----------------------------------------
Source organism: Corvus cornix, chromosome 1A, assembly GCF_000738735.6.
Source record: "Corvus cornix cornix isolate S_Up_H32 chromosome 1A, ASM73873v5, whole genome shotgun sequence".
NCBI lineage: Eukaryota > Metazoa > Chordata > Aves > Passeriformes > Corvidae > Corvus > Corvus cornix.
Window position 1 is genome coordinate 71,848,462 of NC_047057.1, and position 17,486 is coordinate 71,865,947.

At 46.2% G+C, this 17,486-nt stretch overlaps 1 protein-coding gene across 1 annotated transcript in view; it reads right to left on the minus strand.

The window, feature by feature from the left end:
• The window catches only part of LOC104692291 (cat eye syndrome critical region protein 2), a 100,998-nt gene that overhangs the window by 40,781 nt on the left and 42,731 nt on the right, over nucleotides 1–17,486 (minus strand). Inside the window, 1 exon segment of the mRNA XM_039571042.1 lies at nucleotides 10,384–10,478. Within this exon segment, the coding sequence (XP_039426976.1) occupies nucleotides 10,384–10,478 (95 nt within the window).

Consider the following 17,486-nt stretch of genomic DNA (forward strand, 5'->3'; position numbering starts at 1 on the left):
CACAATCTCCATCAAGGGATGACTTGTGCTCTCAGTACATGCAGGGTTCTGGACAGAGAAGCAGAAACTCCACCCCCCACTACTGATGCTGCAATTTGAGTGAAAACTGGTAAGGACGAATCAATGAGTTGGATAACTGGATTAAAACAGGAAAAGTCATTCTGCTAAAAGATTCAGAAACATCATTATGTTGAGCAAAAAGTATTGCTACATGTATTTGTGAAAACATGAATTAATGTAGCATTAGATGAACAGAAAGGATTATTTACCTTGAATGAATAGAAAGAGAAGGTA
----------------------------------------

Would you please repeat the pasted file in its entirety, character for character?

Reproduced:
Source organism: Corvus cornix, chromosome 1A, assembly GCF_000738735.6.
Source record: "Corvus cornix cornix isolate S_Up_H32 chromosome 1A, ASM73873v5, whole genome shotgun sequence".
NCBI lineage: Eukaryota > Metazoa > Chordata > Aves > Passeriformes > Corvidae > Corvus > Corvus cornix.
Window position 1 is genome coordinate 71,848,462 of NC_047057.1, and position 17,486 is coordinate 71,865,947.

At 46.2% G+C, this 17,486-nt stretch overlaps 1 protein-coding gene across 1 annotated transcript in view; it reads right to left on the minus strand.

The window, feature by feature from the left end:
• The window catches only part of LOC104692291 (cat eye syndrome critical region protein 2), a 100,998-nt gene that overhangs the window by 40,781 nt on the left and 42,731 nt on the right, over nucleotides 1–17,486 (minus strand). Inside the window, 1 exon segment of the mRNA XM_039571042.1 lies at nucleotides 10,384–10,478. Within this exon segment, the coding sequence (XP_039426976.1) occupies nucleotides 10,384–10,478 (95 nt within the window).

Consider the following 17,486-nt stretch of genomic DNA (forward strand, 5'->3'; position numbering starts at 1 on the left):
CACAATCTCCATCAAGGGATGACTTGTGCTCTCAGTACATGCAGGGTTCTGGACAGAGAAGCAGAAACTCCACCCCCCACTACTGATGCTGCAATTTGAGTGAAAACTGGTAAGGACGAATCAATGAGTTGGATAACTGGATTAAAACAGGAAAAGTCATTCTGCTAAAAGATTCAGAAACATCATTATGTTGAGCAAAAAGTATTGCTACATGTATTTGTGAAAACATGAATTAATGTAGCATTAGATGAACAGAAAGGATTATTTACCTTGAATGAATAGAAAGAGAAGGTA